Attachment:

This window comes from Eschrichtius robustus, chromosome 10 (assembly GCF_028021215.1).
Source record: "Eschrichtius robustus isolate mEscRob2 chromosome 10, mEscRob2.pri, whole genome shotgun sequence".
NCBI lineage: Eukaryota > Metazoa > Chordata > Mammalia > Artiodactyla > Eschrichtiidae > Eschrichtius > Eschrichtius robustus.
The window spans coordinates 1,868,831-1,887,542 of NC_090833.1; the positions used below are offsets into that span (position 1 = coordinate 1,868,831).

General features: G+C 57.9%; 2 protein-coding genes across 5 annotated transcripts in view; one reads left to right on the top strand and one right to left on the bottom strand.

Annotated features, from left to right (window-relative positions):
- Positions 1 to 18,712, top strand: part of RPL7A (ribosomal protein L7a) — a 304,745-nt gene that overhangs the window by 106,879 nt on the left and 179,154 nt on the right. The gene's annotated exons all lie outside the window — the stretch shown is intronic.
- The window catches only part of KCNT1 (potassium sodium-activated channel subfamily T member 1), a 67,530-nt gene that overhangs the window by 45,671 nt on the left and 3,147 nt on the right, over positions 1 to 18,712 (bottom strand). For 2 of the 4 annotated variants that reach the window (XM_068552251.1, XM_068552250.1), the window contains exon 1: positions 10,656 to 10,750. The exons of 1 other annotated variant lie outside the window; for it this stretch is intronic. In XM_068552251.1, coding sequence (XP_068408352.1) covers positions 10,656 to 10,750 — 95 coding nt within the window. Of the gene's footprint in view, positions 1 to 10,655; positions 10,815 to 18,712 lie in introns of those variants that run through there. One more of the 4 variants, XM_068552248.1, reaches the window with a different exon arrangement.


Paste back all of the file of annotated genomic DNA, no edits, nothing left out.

This window comes from Eschrichtius robustus, chromosome 10 (assembly GCF_028021215.1).
Source record: "Eschrichtius robustus isolate mEscRob2 chromosome 10, mEscRob2.pri, whole genome shotgun sequence".
NCBI lineage: Eukaryota > Metazoa > Chordata > Mammalia > Artiodactyla > Eschrichtiidae > Eschrichtius > Eschrichtius robustus.
The window spans coordinates 1,868,831-1,887,542 of NC_090833.1; the positions used below are offsets into that span (position 1 = coordinate 1,868,831).

General features: G+C 57.9%; 2 protein-coding genes across 5 annotated transcripts in view; one reads left to right on the top strand and one right to left on the bottom strand.

Annotated features, from left to right (window-relative positions):
- Positions 1 to 18,712, top strand: part of RPL7A (ribosomal protein L7a) — a 304,745-nt gene that overhangs the window by 106,879 nt on the left and 179,154 nt on the right. The gene's annotated exons all lie outside the window — the stretch shown is intronic.
- The window catches only part of KCNT1 (potassium sodium-activated channel subfamily T member 1), a 67,530-nt gene that overhangs the window by 45,671 nt on the left and 3,147 nt on the right, over positions 1 to 18,712 (bottom strand). For 2 of the 4 annotated variants that reach the window (XM_068552251.1, XM_068552250.1), the window contains exon 1: positions 10,656 to 10,750. The exons of 1 other annotated variant lie outside the window; for it this stretch is intronic. In XM_068552251.1, coding sequence (XP_068408352.1) covers positions 10,656 to 10,750 — 95 coding nt within the window. Of the gene's footprint in view, positions 1 to 10,655; positions 10,815 to 18,712 lie in introns of those variants that run through there. One more of the 4 variants, XM_068552248.1, reaches the window with a different exon arrangement.